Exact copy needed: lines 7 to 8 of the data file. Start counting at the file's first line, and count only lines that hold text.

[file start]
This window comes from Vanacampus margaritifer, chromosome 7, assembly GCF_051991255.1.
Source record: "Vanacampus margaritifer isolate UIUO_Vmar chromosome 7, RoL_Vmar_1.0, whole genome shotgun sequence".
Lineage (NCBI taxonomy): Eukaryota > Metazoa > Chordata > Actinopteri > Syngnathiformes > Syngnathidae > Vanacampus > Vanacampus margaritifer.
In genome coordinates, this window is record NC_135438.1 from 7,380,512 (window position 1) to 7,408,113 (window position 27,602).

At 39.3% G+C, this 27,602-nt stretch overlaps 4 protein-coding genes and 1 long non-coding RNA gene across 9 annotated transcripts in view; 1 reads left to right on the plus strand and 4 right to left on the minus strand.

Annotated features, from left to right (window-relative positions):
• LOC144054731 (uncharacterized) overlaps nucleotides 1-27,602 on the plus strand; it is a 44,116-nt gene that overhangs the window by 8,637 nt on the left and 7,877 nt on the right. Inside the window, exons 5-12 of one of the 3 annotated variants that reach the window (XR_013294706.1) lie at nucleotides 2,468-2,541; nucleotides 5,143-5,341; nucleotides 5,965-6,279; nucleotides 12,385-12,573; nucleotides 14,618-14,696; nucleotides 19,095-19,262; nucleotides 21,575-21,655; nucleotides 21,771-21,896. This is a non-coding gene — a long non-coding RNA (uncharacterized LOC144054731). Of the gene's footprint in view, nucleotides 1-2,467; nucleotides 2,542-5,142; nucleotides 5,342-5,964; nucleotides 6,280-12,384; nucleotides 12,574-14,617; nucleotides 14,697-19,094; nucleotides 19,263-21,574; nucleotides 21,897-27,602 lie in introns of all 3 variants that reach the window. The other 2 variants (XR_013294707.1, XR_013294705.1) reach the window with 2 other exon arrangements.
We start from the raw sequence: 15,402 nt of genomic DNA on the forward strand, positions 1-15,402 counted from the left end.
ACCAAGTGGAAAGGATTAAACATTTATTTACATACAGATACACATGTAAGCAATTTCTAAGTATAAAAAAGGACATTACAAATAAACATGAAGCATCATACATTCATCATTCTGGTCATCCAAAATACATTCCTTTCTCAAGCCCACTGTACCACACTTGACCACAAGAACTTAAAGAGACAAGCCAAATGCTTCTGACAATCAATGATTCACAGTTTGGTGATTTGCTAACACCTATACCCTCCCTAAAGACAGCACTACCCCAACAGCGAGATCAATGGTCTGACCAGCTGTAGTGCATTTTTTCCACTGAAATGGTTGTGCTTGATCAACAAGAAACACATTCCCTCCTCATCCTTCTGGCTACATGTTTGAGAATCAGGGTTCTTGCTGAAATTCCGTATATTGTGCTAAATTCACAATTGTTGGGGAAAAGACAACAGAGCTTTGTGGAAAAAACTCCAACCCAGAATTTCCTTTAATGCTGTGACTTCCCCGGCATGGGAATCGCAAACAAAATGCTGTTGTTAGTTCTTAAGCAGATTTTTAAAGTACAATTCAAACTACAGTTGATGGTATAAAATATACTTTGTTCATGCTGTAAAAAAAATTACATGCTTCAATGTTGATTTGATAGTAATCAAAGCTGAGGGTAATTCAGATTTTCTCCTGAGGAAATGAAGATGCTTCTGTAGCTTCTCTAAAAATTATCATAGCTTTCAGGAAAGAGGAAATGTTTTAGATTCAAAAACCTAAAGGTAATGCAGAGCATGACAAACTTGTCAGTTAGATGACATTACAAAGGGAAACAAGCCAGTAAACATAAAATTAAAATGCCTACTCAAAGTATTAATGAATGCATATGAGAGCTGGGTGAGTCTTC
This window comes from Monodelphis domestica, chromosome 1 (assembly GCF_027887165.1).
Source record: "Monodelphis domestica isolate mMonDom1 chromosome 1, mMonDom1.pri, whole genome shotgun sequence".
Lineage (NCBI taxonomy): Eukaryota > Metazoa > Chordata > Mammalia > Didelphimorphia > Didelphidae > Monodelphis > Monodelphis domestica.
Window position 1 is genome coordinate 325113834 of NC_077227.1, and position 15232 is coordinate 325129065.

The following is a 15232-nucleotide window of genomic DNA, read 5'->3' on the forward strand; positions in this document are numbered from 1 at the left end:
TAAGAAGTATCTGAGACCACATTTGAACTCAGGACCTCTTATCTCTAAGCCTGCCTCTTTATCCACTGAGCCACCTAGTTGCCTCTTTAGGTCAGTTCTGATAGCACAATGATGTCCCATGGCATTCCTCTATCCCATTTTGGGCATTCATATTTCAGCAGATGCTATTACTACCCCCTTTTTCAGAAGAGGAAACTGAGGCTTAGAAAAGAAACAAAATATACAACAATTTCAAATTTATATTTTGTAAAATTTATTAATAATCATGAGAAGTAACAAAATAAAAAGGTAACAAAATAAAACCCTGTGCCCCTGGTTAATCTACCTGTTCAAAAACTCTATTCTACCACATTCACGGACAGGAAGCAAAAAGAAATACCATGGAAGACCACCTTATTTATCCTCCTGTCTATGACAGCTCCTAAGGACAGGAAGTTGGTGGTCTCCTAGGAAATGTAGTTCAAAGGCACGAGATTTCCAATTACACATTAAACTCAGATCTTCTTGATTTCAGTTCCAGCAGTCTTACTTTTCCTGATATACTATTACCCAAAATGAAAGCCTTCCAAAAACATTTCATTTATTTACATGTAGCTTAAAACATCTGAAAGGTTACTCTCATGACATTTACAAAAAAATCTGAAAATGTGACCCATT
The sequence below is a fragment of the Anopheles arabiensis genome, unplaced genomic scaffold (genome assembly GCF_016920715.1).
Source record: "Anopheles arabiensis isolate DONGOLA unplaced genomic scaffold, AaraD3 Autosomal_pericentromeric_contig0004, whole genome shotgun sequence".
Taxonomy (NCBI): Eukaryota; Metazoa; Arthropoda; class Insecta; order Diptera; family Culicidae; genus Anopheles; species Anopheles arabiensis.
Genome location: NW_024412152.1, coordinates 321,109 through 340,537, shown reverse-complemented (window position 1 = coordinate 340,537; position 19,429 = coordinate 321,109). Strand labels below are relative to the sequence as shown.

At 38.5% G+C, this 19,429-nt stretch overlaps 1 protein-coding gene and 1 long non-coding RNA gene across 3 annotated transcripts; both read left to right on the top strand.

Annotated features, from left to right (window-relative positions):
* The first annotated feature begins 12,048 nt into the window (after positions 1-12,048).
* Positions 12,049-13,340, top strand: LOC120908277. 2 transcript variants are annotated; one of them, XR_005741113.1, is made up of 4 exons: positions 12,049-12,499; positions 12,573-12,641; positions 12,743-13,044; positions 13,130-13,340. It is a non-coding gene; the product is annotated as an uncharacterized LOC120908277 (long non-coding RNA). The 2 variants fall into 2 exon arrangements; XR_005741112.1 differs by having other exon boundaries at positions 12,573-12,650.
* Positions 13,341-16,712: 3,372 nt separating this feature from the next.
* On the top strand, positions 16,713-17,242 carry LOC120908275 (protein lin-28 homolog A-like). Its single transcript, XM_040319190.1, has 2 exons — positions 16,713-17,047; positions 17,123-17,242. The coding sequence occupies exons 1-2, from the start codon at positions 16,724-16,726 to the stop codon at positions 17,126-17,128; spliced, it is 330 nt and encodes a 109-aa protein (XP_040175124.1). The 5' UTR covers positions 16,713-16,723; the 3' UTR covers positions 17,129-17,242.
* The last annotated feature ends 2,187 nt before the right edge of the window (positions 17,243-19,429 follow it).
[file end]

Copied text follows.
• LOC144054731 (uncharacterized) overlaps nucleotides 1-27,602 on the plus strand; it is a 44,116-nt gene that overhangs the window by 8,637 nt on the left and 7,877 nt on the right. Inside the window, exons 5-12 of one of the 3 annotated variants that reach the window (XR_013294706.1) lie at nucleotides 2,468-2,541; nucleotides 5,143-5,341; nucleotides 5,965-6,279; nucleotides 12,385-12,573; nucleotides 14,618-14,696; nucleotides 19,095-19,262; nucleotides 21,575-21,655; nucleotides 21,771-21,896. This is a non-coding gene — a long non-coding RNA (uncharacterized LOC144054731). Of the gene's footprint in view, nucleotides 1-2,467; nucleotides 2,542-5,142; nucleotides 5,342-5,964; nucleotides 6,280-12,384; nucleotides 12,574-14,617; nucleotides 14,697-19,094; nucleotides 19,263-21,574; nucleotides 21,897-27,602 lie in introns of all 3 variants that reach the window. The other 2 variants (XR_013294707.1, XR_013294705.1) reach the window with 2 other exon arrangements.
We start from the raw sequence: 15,402 nt of genomic DNA on the forward strand, positions 1-15,402 counted from the left end.